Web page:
Category Archives: Photographers

10 Questions for Photographer Ben Heys


We recently had a comment from a new poster on our old Xanny Dsijad thread, pointing to his own nude photos of her on his Art of Imagery web site. I was very impressed with the quality of the photography on this site – the first glamour photography site from my part of the world (Brisbane in Queensland, Australia) I could say this about. So I felt compelled to revive our old “10 questions for” series and interview Ben Heys for Asian Sirens.

Asian-Sirens: What kind of photography do you like?

Ben Heys: I’ve actually got quite a varied taste in photography. I shoot lots of fashion, nude, landscapes, travel, sport and bits of pieces of other genres and because of that I often get asked what my favourite genre is to shoot. My answer is anything new, something I haven’t shot before. I enjoy learning and pushing myself the most, when I’m setting up a look and not quite sure what the results will be that is my favourite kind of work to do. And the truth is that often these looks will fail, but you always learn something, in fact you tend to learn more from the failures than the successes & also just the problem solving aspect of looking at the LCD screen and seeing a pile of shit and having to figure out what you need to change up in order to turn it into the results you crave, well I find that about the most enjoyable and rewarding aspect of photography.

Asian-Sirens: When did you decide to become a photographer?

Ben Heys: I’ve been interested in photography since high school but back then we could never afford a half decent camera or the film/developing costs so that interest kind of hung around in the background for a decade or so. Then when digital cameras started to come into vogue and the quality got to a point where pros were starting to make the switch, I also found myself in a position where I was totally sick of bouncing from one job I hated to the next. This was around 2003 and it was then that I decided I’d get myself a 10D and a prime lens (50m) and set out to learn how to use it properly & make a living from it.

Asian-Sirens: Which photographers do you admire and why?

Ben Heys: To be honest I’m not someone that follows the work of other shooters at all really. I LOVE good photography and I absorb massive amounts of it but I tend to do it by the photo more than the photographer. I browse around lots on sites like and dA and I see so much work that I love that even though I do go back and checking out the portfolios of photographers I end up browsing through such a massive amount of them that the names just blur and become meaningless. The one name that really does jump out though if I think on this questions is Chase Jarvis. Probably more to do with his marketing and his attitude really than his photography (although that too is great), I just love the way he’s always out there, doing the stuff that he wants to do and blogging/writting/making videos about it. I WISH I could work that hard…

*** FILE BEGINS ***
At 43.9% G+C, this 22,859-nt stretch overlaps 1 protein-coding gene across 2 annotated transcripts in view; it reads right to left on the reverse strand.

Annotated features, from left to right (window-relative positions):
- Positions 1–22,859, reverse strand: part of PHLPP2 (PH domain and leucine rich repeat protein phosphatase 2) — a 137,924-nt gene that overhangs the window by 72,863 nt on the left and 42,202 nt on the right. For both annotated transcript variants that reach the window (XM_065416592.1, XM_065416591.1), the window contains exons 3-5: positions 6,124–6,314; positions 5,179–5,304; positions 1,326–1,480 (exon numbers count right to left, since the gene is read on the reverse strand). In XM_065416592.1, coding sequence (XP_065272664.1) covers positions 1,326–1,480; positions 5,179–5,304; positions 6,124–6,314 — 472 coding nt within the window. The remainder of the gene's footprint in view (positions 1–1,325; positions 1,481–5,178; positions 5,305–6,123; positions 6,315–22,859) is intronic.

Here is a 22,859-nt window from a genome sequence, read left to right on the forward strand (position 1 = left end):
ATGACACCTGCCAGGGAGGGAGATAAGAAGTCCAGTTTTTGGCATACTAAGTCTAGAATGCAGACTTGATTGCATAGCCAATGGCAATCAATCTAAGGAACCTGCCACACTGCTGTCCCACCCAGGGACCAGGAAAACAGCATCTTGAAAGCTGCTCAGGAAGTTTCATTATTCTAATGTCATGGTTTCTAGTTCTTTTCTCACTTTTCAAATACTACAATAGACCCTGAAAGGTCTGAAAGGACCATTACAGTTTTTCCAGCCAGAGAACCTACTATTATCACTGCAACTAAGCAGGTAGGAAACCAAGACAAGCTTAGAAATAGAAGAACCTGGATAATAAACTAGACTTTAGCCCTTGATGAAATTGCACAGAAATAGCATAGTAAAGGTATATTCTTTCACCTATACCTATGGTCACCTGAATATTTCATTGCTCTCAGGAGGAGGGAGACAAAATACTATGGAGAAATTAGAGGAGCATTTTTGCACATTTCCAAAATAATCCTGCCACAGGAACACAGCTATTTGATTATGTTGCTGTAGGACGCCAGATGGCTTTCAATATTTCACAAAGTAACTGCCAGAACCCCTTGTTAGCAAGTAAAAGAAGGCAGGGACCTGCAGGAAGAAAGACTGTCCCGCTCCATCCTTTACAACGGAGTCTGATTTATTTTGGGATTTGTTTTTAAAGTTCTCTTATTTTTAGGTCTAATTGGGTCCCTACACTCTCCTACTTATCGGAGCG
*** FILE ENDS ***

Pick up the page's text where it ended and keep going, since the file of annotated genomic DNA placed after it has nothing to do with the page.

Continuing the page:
Asian-Sirens: What makes a good photo?

Ben Heys: As subjective a question as you can get. Everyone will have their own answer to this and they are all correct. For me it’s anything that makes me say an internal “wow” or “that’s pretty”. I’m not one of these highbrow sorts that thinks every piece of art has to have layers of meanings and symbolism and all that. For me the capture of beauty is enough of an end in and of itself. So for me the answer to that question most of the time is anything I find beautiful.

Asian-Sirens: What makes a good model?

Ben Heys: See above 🙂 Really models are as varied in looks and personality as women (or even people) are generally. So are photographers. What one photographer looks for in a model another will shun. For me the most important aspect is beauty, or more specifically what I find beautiful. Anything else I can work with. I’d rather work with a spectacularly beautiful total amateur than the most seasoned professional that doesn’t really fit my image of “beautiful”. The second most important aspect is a willingness to put in the effort and “give it a go”, like I said before my style of work is often quite experimental so I appreciate a model that is willing to mess around and try lots of different stuff even when results aren’t guaranteed. I put a lot of effort into my photography and so I work best with models of a similar mindset. Having said that I’ve made some great images with some of the more “prima donna” types too, so I really can work with whoever I need to so long as they are (what I find to be) beautiful.

Asian-Sirens: Is there an Asian model you really would like to work with?

Ben Heys: Barely a day goes by I don’t see a fantastic Asian beauty in a photo somewhere and think “man, what I wouldn’t give to shoot HER”. But once again just like with photographers I don’t tend to follow specific models too much. If there’s one name that jumps out at me though it’s Zhang Zi Yi, that girl is just everything I epitomise in Asian beauty. She is gracefull, fit, spectacularly beautiful, fashion model thin, has attitude and would kick your ass all over the shop if you pissed her off. I do love a girl that does kung fu.

Asian-Sirens: Did you ever screw up an assignment? (please do elaborate if so! ;-))

Ben Heys: I used to snowboard and we had a saying, “if you don’t fall over you aren’t trying hard enough” I generally try to take that mindset through most of what I do in life. And so yes, I’ve screwed up lots of SHOOTS, but I don’t tend to accept assignments as I like to shoot what I want to shoot, not what others want.